FINAL LEADERBOARD (GB & Ire unless stated) -8 D Clarke -7 RJ Derksen (Ned) -5 R Dinwiddle, W-T Lin (Tai), F Molinari (It) -4 H Stenson (Swe) Selected others:-3 J Bickerton (Eng) -2 P Lawrie (Ire) -1 P Broadhurst (Eng)
Clarke produced a sensational finish to capture the title
Northern Ireland's Darren Clarke holed a long birdie putt on the final green to win the Asian Open - his first European Tour title for five years.
Clarke carded a one-over-par 73 for eight under to finish one stroke clear of Dutchman Robert-Jan Derksen.
"I've been working harder than ever on all aspects of my game. It's nice to see it pay off," said Clarke.
England's Robert Dinwiddie shared third place with Franceso Molinari and Henrik Stenson after a 74 in Shanghai.
None of the chasers were able to mount a serious challenge to the leading pair, who were only one stroke apart at the start of the final round, with 39-year-old Clarke in front following his superb 67 in the third round.
From the the 14th onwards I lost my concentration - I started thinking about Heather and the boys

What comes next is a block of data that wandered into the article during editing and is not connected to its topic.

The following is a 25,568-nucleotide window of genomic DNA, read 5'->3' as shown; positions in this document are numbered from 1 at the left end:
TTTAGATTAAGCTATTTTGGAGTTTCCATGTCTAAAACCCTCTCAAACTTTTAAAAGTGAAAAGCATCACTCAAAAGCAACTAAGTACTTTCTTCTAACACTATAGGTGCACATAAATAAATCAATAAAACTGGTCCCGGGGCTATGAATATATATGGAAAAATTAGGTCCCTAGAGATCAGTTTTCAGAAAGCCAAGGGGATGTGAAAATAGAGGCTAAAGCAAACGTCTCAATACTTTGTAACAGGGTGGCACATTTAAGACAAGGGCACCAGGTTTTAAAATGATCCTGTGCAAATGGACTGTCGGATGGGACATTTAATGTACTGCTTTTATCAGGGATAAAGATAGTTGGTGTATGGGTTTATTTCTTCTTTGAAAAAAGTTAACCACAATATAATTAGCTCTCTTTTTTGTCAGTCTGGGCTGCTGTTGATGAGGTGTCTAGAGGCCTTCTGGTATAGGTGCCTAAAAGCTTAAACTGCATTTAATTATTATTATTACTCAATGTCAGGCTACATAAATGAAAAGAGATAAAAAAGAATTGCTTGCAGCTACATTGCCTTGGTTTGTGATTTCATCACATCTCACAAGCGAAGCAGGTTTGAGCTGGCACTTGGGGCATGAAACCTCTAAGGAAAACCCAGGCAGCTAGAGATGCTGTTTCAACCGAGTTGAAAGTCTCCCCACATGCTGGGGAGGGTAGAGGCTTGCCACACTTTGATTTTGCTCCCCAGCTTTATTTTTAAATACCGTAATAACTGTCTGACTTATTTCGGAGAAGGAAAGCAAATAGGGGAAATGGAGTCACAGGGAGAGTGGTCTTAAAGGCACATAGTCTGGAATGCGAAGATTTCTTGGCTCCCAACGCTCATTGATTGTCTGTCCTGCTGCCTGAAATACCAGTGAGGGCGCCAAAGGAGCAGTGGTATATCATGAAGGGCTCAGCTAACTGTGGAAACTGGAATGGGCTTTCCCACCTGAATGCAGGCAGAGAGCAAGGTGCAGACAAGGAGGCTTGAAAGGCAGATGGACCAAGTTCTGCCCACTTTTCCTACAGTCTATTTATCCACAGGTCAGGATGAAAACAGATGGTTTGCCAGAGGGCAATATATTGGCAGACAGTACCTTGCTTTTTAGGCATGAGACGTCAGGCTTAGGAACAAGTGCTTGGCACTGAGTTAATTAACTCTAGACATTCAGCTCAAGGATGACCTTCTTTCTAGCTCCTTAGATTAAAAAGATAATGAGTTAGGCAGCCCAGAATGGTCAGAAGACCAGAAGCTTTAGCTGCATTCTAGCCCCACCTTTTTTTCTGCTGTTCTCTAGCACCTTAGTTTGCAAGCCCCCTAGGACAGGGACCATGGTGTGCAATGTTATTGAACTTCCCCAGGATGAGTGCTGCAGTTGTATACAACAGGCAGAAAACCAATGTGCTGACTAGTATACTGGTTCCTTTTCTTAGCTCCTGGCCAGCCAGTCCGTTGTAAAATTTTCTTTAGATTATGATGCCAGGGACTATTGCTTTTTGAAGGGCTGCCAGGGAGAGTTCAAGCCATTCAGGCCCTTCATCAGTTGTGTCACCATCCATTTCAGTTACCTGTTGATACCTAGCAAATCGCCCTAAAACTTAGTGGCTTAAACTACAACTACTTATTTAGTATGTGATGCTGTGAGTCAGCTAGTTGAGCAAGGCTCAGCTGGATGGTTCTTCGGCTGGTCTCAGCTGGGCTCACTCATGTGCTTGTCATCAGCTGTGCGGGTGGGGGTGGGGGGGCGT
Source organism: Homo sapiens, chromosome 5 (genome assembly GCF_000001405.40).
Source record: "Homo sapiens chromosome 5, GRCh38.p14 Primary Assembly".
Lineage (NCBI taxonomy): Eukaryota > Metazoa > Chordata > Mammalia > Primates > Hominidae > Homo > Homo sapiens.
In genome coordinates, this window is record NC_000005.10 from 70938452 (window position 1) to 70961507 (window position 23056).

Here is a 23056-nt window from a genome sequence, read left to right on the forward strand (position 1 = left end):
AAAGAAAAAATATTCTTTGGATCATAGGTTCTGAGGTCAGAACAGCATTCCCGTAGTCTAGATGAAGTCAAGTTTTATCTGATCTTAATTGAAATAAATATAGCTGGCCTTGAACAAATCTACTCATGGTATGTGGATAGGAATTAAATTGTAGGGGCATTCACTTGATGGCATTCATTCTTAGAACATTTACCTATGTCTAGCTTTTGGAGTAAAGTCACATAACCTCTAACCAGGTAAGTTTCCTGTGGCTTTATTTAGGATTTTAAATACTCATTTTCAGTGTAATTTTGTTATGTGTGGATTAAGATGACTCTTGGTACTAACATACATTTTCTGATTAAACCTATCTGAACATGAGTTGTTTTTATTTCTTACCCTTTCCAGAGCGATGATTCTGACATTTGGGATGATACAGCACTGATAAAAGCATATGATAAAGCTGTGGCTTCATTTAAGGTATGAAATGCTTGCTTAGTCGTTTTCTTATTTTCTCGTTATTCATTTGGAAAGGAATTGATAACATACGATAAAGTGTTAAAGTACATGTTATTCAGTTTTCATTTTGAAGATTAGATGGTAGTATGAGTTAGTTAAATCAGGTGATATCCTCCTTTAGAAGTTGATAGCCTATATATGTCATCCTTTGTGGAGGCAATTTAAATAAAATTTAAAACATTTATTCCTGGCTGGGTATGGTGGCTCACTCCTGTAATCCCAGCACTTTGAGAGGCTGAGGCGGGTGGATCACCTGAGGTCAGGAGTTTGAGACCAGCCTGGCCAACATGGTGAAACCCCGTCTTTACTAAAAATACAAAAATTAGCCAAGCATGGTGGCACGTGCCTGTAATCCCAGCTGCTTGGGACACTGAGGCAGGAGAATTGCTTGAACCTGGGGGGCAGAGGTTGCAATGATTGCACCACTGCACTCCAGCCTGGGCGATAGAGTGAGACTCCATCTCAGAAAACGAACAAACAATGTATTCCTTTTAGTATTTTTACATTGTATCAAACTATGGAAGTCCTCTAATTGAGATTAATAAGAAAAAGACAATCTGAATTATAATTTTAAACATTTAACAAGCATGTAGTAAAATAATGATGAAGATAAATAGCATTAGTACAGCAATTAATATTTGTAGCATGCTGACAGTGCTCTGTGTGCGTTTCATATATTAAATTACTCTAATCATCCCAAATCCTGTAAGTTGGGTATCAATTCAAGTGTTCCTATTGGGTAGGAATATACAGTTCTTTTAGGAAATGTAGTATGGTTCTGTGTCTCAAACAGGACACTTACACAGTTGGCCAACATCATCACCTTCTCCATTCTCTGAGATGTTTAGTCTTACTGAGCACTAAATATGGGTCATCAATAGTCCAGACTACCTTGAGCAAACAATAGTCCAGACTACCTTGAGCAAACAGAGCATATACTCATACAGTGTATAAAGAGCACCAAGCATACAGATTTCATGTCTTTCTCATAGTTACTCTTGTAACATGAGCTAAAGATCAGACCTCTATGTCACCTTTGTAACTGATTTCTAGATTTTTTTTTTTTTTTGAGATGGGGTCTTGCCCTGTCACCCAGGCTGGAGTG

He dropped a shot at the short third and Derksen took the lead with a birdie at the next, only for Clarke to respond with one of his own on the 5th.
Another birdie at 10 again gave Clarke the edge and although he took a bogey four at 14, Derksen lost two strokes to par after chipping through the green and into the water.
The title seemed to be firmly in Clarke's grasp but he missed a four-foot birdie opportunity at 15 and then three-putted from the back of the 16th green, missing a two-footer for his par.
He made a mess of 17 as well, driving into the trees and then hitting his approach through the green before narrowly missing his putt for a four to the left of the hole.
But Derksen eased the pressure by finding sand from the final tee and Clarke responded with a magnificent drive which found the centre of the fairway.
His Dutch rival retrieved a par with a superb chip from off the green to card a 73, but Clarke, who lost his wife Heather to cancer in 2006, read his own 25-footer perfectly and rolled it in for an emotional triumph.
"It was always going to be a difficult hurdle for me to get back into the winner's enclosure after Heather passed away - it's a big mental hurdle that I have crossed today," he said.
"From the the 14th onwards I lost my concentration. I started thinking about Heather and the boys [sons Tyrone and Conor] and other bits and pieces.
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